Random Walk Summaries - Chapter 1 Firm Foundations and...

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Chapter 1 – Firm Foundations and Castles in the Air What is a Random Walk? - One in which future steps cannot be predicted on the basis of past actions. Distinguishing investing from speculating - The definition of the time period for the investment return and the predictability of the returns that often distinguish an investment from a speculation. - This book is not for speculators, it is for investors. Two approaches to asset valuation: Firm Foundation Theory and Castle in the Air Theory. The Firm Foundation Theory - each investment instrument has a firm anchor (called an intrinsic value) - When market prices fall below (rise above) this firm foundation of intrinsic value, a buying (selling) opportunity arises, because this fluctuation will eventually be corrected. - S. Eliot Guild and John B. Williams are credited with originating this theory - The theory stresses that a stock’s value ought to be based on the stream of earnings a firm will be able to distribute in the future in the form of dividends - Warren Buffet followed this approach The Castle-in-the-Air Theory - concentrates on psychic values - John Maynard Keynes is credited with discovering this theory. - He says that the successful investor tries to beat the odds by estimating what investment situations are most susceptible to public castle-building and then buying before the crowd. - It applies psychological principles rather than financial evaluation to the study of the market. - The theory essentially says that you can buy something for three-times what it is worth as long as you think that you can sell it to someone else for five-times what it is worth. Chapter 2 – The Madness of Crowds The Tulip Bulb Craze - A get-rich-quick binge of the early 17 th century. - History: o A botany professor from Vienna brought to Leydan (Holland) a collection of tulips (which were unusual at the time) that had originated in Turkey.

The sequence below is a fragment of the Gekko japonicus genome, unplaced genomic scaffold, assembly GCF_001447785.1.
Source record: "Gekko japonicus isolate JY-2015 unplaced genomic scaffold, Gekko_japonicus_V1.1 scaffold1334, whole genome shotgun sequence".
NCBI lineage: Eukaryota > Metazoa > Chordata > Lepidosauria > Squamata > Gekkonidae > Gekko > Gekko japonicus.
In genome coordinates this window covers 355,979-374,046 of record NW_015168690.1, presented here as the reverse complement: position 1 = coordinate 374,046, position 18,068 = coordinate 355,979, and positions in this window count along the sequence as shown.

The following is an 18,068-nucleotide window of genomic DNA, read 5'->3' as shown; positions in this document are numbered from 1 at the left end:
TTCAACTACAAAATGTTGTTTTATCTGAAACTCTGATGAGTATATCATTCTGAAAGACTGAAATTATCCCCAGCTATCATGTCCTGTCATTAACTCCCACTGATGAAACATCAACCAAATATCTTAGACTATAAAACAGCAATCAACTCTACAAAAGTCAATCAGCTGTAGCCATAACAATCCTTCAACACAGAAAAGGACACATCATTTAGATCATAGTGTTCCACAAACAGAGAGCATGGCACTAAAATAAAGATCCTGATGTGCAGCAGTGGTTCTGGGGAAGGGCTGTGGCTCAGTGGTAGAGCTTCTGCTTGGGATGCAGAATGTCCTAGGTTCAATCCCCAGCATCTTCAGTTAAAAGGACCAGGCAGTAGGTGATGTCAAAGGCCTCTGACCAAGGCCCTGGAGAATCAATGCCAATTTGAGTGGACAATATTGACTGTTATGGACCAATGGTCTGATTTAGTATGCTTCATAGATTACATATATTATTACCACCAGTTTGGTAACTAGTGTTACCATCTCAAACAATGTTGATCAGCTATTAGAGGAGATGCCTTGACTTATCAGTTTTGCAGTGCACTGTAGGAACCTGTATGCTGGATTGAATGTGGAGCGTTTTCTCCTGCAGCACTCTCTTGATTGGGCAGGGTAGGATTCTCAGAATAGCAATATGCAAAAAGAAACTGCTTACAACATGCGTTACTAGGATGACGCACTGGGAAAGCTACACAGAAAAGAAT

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o The Dutch were fascinated with the flowers, but were angry about the price. o A thief broke into the professor’s house and stole the bulbs, which were subsequently sold at a lower price but at greater profit. o These became expensive, highly coveted items in Dutch gardens. o Many flowers succumbed to a virus called mosaic which gave them a contrasting color. These diseased tulips were called bizarres and sold for a premium. o Tulip prices rose dramatically, and the higher the price, it was thought, the better the investment. o Everyone imagined that this craze would last forever. - The instruments that enabled tulip speculators to get the most action for there money was called call options . o The call option gave the holder the right to buy tulips at a fixed price during a specific period. -
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Random Walk Summaries - Chapter 1 Firm Foundations and...

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